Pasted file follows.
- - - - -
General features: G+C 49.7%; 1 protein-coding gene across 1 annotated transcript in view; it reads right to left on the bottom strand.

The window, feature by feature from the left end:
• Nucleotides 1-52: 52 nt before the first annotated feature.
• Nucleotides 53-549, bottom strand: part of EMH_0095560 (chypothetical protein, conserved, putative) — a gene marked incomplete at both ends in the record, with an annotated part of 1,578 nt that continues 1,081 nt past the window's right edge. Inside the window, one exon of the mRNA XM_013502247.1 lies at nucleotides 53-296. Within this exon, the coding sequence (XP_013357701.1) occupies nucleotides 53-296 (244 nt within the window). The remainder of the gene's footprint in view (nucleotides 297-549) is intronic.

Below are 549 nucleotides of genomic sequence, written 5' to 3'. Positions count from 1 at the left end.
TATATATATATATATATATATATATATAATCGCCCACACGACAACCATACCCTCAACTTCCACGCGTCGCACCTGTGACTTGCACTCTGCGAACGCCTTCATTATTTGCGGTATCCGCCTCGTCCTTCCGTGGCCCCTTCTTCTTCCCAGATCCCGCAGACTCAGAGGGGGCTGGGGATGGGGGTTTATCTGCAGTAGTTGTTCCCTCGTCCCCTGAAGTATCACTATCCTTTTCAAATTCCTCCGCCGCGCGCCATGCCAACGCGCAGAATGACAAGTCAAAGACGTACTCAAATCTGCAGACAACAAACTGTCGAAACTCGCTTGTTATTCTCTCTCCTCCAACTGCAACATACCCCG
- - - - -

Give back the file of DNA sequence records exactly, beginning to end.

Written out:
General features: G+C 49.7%; 1 protein-coding gene across 1 annotated transcript in view; it reads right to left on the bottom strand.

The window, feature by feature from the left end:
• Nucleotides 1-52: 52 nt before the first annotated feature.
• Nucleotides 53-549, bottom strand: part of EMH_0095560 (chypothetical protein, conserved, putative) — a gene marked incomplete at both ends in the record, with an annotated part of 1,578 nt that continues 1,081 nt past the window's right edge. Inside the window, one exon of the mRNA XM_013502247.1 lies at nucleotides 53-296. Within this exon, the coding sequence (XP_013357701.1) occupies nucleotides 53-296 (244 nt within the window). The remainder of the gene's footprint in view (nucleotides 297-549) is intronic.

Below are 549 nucleotides of genomic sequence, written 5' to 3'. Positions count from 1 at the left end.
TATATATATATATATATATATATATATAATCGCCCACACGACAACCATACCCTCAACTTCCACGCGTCGCACCTGTGACTTGCACTCTGCGAACGCCTTCATTATTTGCGGTATCCGCCTCGTCCTTCCGTGGCCCCTTCTTCTTCCCAGATCCCGCAGACTCAGAGGGGGCTGGGGATGGGGGTTTATCTGCAGTAGTTGTTCCCTCGTCCCCTGAAGTATCACTATCCTTTTCAAATTCCTCCGCCGCGCGCCATGCCAACGCGCAGAATGACAAGTCAAAGACGTACTCAAATCTGCAGACAACAAACTGTCGAAACTCGCTTGTTATTCTCTCTCCTCCAACTGCAACATACCCCG